September 05, 2018

Elke König of SRB published two articles that express her views on the need for an EU liquidation regime for banks and on ways to close the gaps in the Banking Union regarding funding in resolution. These articles were published in The Eurofi Magazine.

Why we need an EU liquidation regime for banks. The resolution of banks is a specific insolvency procedure, introduced as an alternative to liquidation under national laws. The lack of an EU liquidation regime is a major obstacle toward full-fledged Banking Union. With nineteen different insolvency frameworks in the Banking Union, the analysis of the insolvency counterfactual for a cross-border bank in resolution is a challenge and results in diverging outcomes depending on the home country of the institution. Bank insolvency procedures should be subject to common standards and practices at the EU level. The ideal solution would be EU-wide rules on insolvency proceedings for the banking sector. SRB is working within the Single Resolution Mechanism on National Handbooks to define how to implement resolution schemes in each country as well as national implementation steps for a decision not to adopt resolution. This is a step in the right direction, but is only a “second best” option and not comparable to a harmonization of bank insolvency procedures—something only legislators can deliver. Proposals for harmonization will inevitably be fraught with political perils and resistance. An incremental approach—such as the one exemplified by the recent harmonization of the ranking of unsecured debt instruments in insolvency—may be a more palatable solution. The ultimate goal, however, must be to have in place an EU liquidation regime alongside an EU resolution regime.

Gaps in the Banking Union regarding funding in resolution and how to close them. By definition a recapitalized bank that has absorbed losses will be solvent and have better access to funding. However, given that analysts and creditors will likely require time to re-assess the financial position, the return to market funding will be a process rather than a one-off fix. Addressing the risk of banks having insufficient liquidity following resolution action, therefore, presents a crucial task in resolution planning. FSB guidance recommends establishing temporary public backstop funding mechanisms. Such a tool does not exist in the Banking Union, which is a missing piece in the overall framework. A credible tool would address open issues in the current system and put the Banking Union framework at equal footing with other jurisdictions such as the US or UK. A credible temporary public solution will provide markets with the needed confidence and allow fast return to private funding. When designing a credible tool some fundamentals must be fulfilled:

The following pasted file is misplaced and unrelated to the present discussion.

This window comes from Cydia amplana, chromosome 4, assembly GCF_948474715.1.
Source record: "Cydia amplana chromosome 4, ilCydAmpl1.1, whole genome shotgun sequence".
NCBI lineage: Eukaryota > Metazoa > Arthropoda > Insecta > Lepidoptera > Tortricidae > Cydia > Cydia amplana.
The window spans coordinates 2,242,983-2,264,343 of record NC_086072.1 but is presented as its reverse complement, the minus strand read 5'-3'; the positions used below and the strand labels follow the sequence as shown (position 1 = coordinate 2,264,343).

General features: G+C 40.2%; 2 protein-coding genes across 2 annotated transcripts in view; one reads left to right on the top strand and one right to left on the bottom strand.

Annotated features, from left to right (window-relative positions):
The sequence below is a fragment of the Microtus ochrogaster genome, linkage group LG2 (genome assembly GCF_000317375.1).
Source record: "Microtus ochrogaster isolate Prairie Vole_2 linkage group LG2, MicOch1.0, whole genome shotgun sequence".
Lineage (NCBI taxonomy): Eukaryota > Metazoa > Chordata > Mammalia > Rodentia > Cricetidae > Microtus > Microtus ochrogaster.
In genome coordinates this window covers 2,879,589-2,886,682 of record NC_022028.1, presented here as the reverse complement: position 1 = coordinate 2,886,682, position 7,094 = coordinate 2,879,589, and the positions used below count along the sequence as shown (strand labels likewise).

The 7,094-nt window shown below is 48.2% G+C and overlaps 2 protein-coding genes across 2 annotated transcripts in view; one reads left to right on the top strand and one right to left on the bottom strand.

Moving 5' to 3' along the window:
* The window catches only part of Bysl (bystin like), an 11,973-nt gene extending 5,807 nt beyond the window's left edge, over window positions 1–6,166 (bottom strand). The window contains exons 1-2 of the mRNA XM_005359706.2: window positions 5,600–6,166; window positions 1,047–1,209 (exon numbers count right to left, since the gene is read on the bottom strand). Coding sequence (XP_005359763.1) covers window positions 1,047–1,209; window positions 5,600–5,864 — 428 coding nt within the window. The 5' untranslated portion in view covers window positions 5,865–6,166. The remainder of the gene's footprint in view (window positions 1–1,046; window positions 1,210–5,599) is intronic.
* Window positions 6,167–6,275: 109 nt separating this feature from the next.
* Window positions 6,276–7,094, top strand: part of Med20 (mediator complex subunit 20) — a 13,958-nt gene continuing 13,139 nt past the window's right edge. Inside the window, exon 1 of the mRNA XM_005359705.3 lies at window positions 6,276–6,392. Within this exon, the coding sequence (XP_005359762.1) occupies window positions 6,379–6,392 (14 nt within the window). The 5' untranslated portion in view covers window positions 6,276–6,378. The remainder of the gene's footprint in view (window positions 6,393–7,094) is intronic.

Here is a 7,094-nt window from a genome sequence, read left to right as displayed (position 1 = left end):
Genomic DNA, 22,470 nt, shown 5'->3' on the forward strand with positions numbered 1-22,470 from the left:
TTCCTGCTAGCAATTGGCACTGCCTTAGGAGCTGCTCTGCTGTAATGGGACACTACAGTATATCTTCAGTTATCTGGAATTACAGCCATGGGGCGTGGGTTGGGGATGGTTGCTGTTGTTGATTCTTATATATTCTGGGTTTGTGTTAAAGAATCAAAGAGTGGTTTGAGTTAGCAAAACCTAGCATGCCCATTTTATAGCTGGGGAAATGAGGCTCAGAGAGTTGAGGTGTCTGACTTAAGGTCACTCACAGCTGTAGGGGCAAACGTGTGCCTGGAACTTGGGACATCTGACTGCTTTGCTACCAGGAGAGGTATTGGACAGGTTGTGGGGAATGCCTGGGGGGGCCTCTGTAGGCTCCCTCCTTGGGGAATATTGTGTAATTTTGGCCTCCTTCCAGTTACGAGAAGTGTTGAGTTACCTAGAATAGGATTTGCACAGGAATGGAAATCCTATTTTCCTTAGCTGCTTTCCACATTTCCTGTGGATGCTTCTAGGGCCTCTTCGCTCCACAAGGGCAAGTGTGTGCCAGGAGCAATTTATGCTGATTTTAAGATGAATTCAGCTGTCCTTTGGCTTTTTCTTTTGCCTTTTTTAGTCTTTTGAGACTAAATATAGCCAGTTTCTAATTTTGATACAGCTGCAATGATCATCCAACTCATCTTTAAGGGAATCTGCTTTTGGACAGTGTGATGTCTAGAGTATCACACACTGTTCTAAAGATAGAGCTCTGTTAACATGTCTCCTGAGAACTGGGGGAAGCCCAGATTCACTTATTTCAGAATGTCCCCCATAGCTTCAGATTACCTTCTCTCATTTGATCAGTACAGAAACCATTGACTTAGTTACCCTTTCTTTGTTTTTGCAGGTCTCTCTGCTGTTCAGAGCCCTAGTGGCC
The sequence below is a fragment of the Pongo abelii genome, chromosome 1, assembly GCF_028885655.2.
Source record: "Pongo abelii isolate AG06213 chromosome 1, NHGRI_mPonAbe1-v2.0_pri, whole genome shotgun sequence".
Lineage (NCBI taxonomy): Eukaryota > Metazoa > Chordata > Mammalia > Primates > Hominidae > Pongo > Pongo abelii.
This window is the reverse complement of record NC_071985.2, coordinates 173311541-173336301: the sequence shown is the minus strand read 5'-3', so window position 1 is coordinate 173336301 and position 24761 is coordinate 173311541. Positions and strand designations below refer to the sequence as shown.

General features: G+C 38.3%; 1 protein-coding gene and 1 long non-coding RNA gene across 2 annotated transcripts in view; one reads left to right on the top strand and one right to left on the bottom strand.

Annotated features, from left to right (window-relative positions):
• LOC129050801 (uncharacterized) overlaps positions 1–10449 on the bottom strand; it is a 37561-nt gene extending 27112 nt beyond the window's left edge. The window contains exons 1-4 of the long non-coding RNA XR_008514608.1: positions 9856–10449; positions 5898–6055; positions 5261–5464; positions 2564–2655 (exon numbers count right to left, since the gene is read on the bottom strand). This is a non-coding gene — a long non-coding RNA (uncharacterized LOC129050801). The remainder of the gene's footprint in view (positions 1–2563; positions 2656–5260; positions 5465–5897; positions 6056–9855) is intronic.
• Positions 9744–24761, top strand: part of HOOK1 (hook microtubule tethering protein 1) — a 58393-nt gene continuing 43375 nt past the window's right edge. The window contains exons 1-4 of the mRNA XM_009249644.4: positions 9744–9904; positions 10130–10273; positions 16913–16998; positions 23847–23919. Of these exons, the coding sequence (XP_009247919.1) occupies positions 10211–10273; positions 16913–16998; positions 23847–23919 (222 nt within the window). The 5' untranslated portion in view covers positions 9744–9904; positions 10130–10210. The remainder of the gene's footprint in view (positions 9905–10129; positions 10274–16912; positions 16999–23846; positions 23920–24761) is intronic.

• First, all pre-conditions must be clear and resolution authorities should have certainty they can rely on the tool for finalizing all features of the resolution scheme, including funding, that is, liquidity on day one.
  • Second, the scale must be sizable and flexible enough to support the effective implementation of any resolution strategy. It goes without saying, that only viable and solvent institutions in resolution should be supported with funding.
  • Finally, the creation of a new sovereign-bank nexus should be avoided.

 

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Keywords: Europe, EU, Banking, Resolution Planning, Liquidation Regime, Banking Union, SRB

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